Segment Your Network

You have probably already heard the term network segmentation and understand the technical underpinnings of network segmentation. Network segmentation is the process by which we divide the network into logical groupings to protect pieces of the network from each other. Network segmentation is often a physical segmentation where we put one piece of the network on one physical infrastructure and another piece of the network on another physical infrastructure. Of course, that would mean the two pieces cannot talk to each other, so we have to put linkages in between (i.e., break our segmentation). Those linkages are sometimes created with routers, sometimes with VLANs. We are not enamored with the idea of using VLANs for network segmentation. It is fine in a test environment, but in a production environment, VLANs are too fragile. They depend on a solid build of the OS that runs the switches, one with no bugs in it. Switches and routers are running software, too, and they have vulnerabilities as well. Hardware has vulnerabilities, too, as the sidebar on the topic explains.

Hardware Vulnerabilities

When we originally wrote this chapter (late April 2004), the Common Vulnerabilities and Exposures (CVE) project listed 44 vulnerabilities containing the terms Cisco and IOS . Later in 2004, someone stole Cisco's source code and auctioned it off to the highest bidder. Although having source code does not help a whole lot in finding vulnerabilities, it lowers the bar for developing exploits. Also, in March 2004, a "security research" group (i.e., a group that publishes vulnerabilities, and often exploits for them, in the "public interest") released an exploit toolkit for Cisco IOS. The toolkit allows an attacker to choose between a number of exploits ranging from a denial-of-service exploit to remote escalation-of-privilege exploits. Of course, all the other hardware vendors have vulnerabilities, too, but Cisco's is most widely used, and therefore, most widely analyzed , giving us a more accurate understanding of the vulnerability profile. In a sense, Cisco is the "Microsoft" of hardware; they cannot afford to be as good as everyone elsethey must be better. This highlights that anything that runs software, including hardware, is under research and attack.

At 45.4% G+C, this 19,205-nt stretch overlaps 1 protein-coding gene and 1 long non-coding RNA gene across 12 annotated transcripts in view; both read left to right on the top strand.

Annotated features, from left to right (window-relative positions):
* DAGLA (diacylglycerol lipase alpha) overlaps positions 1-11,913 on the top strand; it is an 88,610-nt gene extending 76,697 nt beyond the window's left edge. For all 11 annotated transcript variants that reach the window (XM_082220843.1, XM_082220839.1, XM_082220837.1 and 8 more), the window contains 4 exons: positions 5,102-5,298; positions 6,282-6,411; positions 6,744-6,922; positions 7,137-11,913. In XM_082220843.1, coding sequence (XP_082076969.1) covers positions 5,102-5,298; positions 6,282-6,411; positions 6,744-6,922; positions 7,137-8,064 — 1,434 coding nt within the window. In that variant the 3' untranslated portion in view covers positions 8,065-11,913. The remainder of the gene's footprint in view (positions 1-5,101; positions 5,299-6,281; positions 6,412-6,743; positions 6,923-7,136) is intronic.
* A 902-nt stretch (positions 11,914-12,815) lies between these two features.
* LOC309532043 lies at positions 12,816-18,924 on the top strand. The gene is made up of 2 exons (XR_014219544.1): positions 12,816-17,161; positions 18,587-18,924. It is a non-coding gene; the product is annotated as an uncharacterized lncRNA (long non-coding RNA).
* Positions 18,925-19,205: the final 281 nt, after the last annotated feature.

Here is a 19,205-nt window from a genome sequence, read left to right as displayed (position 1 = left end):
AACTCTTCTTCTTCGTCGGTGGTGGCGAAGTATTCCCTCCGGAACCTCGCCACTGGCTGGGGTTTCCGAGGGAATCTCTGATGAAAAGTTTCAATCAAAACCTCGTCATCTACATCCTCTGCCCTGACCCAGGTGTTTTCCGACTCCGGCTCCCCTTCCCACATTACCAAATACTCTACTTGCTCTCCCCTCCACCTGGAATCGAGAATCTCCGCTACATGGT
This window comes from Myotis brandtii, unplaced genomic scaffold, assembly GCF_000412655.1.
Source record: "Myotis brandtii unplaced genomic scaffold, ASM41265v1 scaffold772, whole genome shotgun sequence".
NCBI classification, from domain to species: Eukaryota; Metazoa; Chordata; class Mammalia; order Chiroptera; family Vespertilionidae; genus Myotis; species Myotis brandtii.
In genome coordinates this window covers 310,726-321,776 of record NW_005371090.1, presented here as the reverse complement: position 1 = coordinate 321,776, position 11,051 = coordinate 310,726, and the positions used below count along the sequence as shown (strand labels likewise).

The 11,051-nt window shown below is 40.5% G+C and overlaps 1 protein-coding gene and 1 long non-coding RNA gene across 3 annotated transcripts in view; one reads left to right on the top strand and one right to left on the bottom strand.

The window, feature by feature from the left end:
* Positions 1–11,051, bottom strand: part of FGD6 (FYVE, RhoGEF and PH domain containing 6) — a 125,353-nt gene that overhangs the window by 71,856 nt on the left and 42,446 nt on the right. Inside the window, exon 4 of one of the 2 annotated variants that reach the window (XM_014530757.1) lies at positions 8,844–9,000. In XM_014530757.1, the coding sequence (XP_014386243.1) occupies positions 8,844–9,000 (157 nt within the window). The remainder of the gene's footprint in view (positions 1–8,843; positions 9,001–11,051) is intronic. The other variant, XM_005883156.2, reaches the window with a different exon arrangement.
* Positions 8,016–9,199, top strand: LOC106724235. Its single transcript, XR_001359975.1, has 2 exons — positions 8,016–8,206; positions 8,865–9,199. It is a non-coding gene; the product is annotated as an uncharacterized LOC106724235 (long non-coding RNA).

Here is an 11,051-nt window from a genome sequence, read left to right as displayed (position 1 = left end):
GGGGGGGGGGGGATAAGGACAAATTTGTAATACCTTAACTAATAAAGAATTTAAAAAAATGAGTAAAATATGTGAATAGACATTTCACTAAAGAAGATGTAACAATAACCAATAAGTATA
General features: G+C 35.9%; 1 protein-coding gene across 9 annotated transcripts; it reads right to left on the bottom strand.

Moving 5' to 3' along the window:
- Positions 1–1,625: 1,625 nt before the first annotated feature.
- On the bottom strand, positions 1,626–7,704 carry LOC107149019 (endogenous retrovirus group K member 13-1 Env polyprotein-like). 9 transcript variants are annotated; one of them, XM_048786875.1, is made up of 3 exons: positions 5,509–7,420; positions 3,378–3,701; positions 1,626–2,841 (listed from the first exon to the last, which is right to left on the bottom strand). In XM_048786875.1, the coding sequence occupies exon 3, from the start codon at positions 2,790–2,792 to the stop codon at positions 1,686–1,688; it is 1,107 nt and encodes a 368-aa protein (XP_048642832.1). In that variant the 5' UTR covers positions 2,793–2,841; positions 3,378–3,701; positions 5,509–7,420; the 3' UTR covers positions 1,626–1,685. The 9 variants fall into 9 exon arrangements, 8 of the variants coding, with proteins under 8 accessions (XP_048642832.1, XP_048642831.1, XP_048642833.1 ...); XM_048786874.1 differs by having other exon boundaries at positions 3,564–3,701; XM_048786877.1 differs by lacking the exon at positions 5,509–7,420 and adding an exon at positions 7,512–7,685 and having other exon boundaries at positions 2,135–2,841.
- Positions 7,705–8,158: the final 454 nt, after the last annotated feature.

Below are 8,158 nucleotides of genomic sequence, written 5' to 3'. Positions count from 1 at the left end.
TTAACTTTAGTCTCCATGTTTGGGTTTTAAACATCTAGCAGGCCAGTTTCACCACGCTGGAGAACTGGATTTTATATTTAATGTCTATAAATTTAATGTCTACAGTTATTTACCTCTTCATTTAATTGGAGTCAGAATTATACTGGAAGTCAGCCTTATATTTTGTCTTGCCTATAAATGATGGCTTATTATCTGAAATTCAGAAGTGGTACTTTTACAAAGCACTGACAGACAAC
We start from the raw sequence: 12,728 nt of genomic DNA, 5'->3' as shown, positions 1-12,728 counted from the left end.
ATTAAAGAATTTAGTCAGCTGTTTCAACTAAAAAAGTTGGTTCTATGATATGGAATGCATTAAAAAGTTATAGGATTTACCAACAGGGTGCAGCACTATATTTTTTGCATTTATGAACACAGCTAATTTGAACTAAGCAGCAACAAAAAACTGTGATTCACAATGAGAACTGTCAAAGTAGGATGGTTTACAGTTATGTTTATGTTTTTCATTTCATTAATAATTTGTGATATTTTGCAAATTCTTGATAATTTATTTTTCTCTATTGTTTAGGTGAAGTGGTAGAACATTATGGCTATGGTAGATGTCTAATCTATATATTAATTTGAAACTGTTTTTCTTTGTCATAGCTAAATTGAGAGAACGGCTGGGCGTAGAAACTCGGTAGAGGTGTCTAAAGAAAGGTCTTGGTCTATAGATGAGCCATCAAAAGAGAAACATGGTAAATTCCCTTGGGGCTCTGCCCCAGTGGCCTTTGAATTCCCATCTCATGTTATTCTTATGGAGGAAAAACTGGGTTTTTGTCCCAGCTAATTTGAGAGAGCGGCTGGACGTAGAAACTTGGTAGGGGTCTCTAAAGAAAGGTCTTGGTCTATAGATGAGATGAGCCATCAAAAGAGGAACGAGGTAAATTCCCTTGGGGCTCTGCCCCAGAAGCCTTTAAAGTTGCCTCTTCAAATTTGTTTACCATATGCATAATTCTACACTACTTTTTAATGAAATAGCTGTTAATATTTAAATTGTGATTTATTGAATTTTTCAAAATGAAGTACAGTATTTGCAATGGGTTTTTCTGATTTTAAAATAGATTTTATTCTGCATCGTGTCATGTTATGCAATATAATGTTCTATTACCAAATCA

Clearly, relying on the network infrastructure as a protective measure should only be done if you understand the risks to that network infrastructure and treat it as a valuable asset to protect just like any other.

Chapter 8 explained that more-sensitive systems must never depend on less-sensitive systems for their security. The goal of network segmentation is to create virtual walls within your network, across which no dependencies may transit. At a high level, this may look like Figure 9-1. For a realistic network, it gets a bit more complicated. We start out by taking the model shown in Figure 9-4 and abstract it a bit. Then we add information on the types of traffic needed between systems in the network. This yields a picture such as shown in Figure 9-6.

Figure 9-6. Start segmentation by abstracting and annotating our DFD.

This picture highlights some clear groups of systems within the network. For example, it is clear that Web farm 1 and SQL cluster 1 need to communicate with each other, but there is no communication necessary between either of those systems and Web farm 2/SQL cluster 2. This is fairly obvious actually if you consider that those systems are essentially different properties. Each of those groupings form a "pod" of systems, which may be segmented to enforce the natural divisions within the network. If no communication needs to happen between systems, we can put them on different segments, particularly if they have differing security requirements. For instance, pod 1 may be the Human Resources system and pod 2 may be the Order Entry system.